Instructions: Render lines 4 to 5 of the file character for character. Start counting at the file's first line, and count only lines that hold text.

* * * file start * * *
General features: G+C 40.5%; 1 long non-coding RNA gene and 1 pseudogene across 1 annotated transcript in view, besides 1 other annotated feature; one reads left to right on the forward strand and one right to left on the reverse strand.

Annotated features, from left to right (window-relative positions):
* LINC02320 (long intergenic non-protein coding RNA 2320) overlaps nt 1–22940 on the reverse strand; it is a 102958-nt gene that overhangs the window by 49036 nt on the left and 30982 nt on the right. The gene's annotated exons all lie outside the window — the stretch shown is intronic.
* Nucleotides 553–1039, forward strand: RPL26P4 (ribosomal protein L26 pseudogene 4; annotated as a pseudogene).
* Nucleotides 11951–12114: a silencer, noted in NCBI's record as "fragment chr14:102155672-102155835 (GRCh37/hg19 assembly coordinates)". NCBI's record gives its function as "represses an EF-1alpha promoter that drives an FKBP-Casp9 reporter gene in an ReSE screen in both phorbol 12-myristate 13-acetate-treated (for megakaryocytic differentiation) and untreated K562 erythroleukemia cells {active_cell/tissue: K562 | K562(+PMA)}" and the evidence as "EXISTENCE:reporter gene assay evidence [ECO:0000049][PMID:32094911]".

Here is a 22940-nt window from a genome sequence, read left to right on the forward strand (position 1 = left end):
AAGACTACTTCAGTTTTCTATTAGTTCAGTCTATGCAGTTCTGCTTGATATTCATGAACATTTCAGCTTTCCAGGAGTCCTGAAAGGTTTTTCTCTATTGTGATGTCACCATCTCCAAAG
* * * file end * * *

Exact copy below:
* Nucleotides 553–1039, forward strand: RPL26P4 (ribosomal protein L26 pseudogene 4; annotated as a pseudogene).
* Nucleotides 11951–12114: a silencer, noted in NCBI's record as "fragment chr14:102155672-102155835 (GRCh37/hg19 assembly coordinates)". NCBI's record gives its function as "represses an EF-1alpha promoter that drives an FKBP-Casp9 reporter gene in an ReSE screen in both phorbol 12-myristate 13-acetate-treated (for megakaryocytic differentiation) and untreated K562 erythroleukemia cells {active_cell/tissue: K562 | K562(+PMA)}" and the evidence as "EXISTENCE:reporter gene assay evidence [ECO:0000049][PMID:32094911]".